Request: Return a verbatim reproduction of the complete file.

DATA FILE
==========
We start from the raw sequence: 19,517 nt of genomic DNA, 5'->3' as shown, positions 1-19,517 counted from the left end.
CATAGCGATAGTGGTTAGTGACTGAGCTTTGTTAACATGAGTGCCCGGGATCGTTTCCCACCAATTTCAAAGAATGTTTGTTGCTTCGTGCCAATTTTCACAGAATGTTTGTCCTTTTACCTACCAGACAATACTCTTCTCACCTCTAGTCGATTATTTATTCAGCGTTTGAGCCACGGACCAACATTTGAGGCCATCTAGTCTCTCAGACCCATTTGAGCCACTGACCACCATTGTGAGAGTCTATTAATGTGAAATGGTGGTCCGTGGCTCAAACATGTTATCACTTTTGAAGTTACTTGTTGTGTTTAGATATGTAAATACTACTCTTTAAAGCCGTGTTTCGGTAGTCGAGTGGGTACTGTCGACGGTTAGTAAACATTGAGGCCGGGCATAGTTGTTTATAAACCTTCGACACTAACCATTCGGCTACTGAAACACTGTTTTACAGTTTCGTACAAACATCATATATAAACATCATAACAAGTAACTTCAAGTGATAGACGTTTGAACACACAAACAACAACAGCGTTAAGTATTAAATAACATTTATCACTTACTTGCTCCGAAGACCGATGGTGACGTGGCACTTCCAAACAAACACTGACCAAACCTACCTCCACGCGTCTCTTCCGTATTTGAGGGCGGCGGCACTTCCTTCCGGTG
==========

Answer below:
We start from the raw sequence: 19,517 nt of genomic DNA, 5'->3' as shown, positions 1-19,517 counted from the left end.
CATAGCGATAGTGGTTAGTGACTGAGCTTTGTTAACATGAGTGCCCGGGATCGTTTCCCACCAATTTCAAAGAATGTTTGTTGCTTCGTGCCAATTTTCACAGAATGTTTGTCCTTTTACCTACCAGACAATACTCTTCTCACCTCTAGTCGATTATTTATTCAGCGTTTGAGCCACGGACCAACATTTGAGGCCATCTAGTCTCTCAGACCCATTTGAGCCACTGACCACCATTGTGAGAGTCTATTAATGTGAAATGGTGGTCCGTGGCTCAAACATGTTATCACTTTTGAAGTTACTTGTTGTGTTTAGATATGTAAATACTACTCTTTAAAGCCGTGTTTCGGTAGTCGAGTGGGTACTGTCGACGGTTAGTAAACATTGAGGCCGGGCATAGTTGTTTATAAACCTTCGACACTAACCATTCGGCTACTGAAACACTGTTTTACAGTTTCGTACAAACATCATATATAAACATCATAACAAGTAACTTCAAGTGATAGACGTTTGAACACACAAACAACAACAGCGTTAAGTATTAAATAACATTTATCACTTACTTGCTCCGAAGACCGATGGTGACGTGGCACTTCCAAACAAACACTGACCAAACCTACCTCCACGCGTCTCTTCCGTATTTGAGGGCGGCGGCACTTCCTTCCGGTG